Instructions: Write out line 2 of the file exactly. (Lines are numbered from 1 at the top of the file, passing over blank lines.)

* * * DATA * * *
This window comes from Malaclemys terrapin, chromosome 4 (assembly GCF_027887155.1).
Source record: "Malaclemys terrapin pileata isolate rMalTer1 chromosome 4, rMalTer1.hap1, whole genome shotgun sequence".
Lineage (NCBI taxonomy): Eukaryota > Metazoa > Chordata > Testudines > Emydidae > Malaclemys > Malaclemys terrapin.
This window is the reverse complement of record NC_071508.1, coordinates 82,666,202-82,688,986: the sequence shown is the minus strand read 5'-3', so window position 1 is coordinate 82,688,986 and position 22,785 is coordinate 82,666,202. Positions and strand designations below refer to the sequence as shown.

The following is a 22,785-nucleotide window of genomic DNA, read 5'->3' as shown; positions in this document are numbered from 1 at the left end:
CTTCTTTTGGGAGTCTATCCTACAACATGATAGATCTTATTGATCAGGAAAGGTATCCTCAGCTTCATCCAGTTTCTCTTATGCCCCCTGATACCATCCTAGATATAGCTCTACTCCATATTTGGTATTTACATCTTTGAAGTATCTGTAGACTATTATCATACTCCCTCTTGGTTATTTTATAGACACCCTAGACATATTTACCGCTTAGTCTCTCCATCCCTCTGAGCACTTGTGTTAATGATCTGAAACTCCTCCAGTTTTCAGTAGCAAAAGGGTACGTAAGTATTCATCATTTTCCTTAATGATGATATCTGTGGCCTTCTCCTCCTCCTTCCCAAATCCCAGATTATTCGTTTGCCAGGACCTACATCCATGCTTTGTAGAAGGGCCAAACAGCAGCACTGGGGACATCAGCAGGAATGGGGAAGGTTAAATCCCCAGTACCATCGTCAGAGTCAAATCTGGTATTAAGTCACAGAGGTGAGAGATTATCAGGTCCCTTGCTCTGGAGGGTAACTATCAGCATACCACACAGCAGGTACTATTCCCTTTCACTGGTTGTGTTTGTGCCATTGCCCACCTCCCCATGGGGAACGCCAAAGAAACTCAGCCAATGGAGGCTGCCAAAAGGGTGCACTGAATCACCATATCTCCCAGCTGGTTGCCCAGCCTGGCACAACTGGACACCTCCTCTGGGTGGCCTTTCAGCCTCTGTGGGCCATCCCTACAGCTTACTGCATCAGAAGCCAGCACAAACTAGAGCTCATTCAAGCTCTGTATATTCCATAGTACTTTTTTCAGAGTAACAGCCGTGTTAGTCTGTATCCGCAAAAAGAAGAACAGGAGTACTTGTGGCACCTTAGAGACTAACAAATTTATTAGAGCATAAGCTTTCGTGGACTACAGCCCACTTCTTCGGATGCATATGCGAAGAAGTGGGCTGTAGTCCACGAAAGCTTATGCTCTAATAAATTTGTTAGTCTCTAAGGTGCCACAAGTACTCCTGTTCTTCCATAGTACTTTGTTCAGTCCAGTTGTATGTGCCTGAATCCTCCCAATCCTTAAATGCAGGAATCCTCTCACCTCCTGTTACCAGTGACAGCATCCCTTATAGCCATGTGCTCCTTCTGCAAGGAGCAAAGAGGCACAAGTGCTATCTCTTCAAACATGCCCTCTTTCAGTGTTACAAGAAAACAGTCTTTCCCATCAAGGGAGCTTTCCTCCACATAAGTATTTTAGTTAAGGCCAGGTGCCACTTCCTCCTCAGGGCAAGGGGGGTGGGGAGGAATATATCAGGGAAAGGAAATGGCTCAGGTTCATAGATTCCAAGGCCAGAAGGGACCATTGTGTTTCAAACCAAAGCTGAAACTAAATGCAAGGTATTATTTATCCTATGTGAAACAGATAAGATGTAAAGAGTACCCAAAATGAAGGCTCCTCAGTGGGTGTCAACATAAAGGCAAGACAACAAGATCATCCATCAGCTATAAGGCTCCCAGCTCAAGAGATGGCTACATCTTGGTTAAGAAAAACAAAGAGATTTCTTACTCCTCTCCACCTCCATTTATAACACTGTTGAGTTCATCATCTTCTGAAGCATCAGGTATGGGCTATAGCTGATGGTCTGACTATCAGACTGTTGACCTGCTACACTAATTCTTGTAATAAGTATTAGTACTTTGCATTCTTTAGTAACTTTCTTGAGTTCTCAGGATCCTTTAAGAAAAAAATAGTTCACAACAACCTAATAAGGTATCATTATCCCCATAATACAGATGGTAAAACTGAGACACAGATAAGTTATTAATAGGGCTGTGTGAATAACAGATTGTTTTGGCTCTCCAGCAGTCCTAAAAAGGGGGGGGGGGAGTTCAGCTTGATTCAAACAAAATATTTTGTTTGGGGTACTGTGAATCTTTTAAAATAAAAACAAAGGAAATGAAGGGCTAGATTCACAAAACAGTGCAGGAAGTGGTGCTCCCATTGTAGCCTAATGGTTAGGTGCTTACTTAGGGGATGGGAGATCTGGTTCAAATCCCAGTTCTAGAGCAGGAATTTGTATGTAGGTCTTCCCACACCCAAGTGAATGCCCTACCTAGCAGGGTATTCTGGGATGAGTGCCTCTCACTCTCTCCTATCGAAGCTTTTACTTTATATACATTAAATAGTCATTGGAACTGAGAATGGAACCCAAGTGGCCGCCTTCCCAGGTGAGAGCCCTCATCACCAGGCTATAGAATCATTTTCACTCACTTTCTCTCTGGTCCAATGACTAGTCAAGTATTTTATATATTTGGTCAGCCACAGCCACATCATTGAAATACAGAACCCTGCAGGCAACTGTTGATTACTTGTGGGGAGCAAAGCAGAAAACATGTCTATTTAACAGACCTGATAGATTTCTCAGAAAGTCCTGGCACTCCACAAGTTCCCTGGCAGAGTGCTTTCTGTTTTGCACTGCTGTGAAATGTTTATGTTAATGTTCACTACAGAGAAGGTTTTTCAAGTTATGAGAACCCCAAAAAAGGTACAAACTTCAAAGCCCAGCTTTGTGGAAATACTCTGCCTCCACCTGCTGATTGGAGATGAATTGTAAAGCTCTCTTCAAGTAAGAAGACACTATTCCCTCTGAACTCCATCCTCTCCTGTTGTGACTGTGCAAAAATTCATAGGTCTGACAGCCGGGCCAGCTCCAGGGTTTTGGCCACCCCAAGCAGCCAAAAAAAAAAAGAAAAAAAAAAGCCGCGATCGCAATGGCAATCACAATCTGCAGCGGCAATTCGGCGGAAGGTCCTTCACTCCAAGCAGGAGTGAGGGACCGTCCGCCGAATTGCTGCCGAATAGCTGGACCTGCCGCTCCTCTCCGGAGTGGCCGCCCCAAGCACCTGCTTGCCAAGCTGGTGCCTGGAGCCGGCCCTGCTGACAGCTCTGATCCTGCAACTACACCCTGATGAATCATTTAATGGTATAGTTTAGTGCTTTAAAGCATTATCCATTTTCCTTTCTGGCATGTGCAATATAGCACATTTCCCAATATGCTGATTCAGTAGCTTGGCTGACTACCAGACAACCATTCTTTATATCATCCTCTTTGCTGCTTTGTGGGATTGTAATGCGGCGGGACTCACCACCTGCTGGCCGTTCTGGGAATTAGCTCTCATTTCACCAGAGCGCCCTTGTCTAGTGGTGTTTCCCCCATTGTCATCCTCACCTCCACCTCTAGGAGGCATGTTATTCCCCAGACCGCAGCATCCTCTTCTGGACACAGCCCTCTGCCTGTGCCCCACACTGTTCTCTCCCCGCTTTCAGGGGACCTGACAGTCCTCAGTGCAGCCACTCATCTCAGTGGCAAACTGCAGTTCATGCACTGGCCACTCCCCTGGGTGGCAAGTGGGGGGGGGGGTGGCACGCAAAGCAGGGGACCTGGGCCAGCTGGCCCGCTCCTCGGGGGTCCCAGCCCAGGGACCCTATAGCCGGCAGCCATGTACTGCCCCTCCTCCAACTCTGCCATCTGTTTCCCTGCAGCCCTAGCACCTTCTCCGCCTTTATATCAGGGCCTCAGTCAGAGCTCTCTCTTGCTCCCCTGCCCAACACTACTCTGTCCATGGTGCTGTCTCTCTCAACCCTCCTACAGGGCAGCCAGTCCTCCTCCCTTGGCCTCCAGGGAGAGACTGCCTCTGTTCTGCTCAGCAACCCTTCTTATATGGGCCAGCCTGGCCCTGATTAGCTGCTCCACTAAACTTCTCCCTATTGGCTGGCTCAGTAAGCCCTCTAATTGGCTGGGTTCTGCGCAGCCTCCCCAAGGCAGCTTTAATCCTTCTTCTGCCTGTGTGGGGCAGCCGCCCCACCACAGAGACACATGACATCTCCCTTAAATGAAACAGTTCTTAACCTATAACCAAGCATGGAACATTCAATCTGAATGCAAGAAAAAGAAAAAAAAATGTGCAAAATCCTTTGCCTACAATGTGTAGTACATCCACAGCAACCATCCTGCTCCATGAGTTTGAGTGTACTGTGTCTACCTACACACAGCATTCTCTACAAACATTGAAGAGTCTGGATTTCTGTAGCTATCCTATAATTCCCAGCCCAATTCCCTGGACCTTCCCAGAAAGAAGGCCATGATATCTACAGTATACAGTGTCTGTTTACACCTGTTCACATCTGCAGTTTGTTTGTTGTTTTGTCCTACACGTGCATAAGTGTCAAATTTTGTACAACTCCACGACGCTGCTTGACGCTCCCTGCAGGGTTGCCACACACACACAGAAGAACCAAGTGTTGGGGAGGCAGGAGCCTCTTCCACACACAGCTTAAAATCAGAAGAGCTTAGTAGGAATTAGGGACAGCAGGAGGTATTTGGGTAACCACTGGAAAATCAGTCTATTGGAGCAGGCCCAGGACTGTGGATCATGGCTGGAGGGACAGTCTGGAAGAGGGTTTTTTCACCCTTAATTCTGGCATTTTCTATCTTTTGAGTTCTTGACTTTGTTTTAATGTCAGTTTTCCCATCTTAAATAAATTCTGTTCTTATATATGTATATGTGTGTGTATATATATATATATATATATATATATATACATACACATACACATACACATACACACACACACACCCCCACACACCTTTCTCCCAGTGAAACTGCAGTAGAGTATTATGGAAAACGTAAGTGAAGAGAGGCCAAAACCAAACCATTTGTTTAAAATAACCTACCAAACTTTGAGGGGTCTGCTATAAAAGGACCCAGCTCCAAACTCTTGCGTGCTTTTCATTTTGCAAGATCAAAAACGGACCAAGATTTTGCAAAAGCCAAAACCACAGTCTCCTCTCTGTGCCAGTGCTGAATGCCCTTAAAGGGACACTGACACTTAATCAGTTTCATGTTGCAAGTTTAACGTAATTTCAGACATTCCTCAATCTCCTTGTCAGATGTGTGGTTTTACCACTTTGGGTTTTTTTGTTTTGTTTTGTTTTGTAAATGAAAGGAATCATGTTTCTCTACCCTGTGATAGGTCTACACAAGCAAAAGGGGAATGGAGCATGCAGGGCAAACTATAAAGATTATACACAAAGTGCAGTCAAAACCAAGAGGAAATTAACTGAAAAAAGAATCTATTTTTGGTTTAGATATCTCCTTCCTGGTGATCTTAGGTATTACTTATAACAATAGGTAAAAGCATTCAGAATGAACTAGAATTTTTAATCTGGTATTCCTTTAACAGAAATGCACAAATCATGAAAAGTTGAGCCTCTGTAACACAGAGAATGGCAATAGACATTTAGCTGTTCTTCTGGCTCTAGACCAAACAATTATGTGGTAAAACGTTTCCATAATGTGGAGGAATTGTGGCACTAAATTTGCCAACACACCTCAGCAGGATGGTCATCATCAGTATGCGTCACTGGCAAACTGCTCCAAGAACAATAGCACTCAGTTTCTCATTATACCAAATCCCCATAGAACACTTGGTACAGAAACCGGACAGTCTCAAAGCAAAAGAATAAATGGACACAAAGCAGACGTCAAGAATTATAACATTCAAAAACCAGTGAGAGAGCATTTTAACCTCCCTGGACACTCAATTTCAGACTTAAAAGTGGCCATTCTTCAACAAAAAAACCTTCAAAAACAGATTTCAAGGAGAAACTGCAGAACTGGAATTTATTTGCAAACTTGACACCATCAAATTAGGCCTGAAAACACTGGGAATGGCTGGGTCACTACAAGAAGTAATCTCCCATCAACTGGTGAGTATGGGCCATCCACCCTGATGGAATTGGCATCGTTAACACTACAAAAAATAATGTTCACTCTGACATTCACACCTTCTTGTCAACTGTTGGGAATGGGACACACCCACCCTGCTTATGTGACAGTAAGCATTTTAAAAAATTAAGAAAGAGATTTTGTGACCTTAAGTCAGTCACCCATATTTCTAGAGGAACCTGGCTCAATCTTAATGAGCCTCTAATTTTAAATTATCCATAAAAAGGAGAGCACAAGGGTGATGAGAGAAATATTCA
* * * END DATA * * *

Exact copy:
Source record: "Malaclemys terrapin pileata isolate rMalTer1 chromosome 4, rMalTer1.hap1, whole genome shotgun sequence".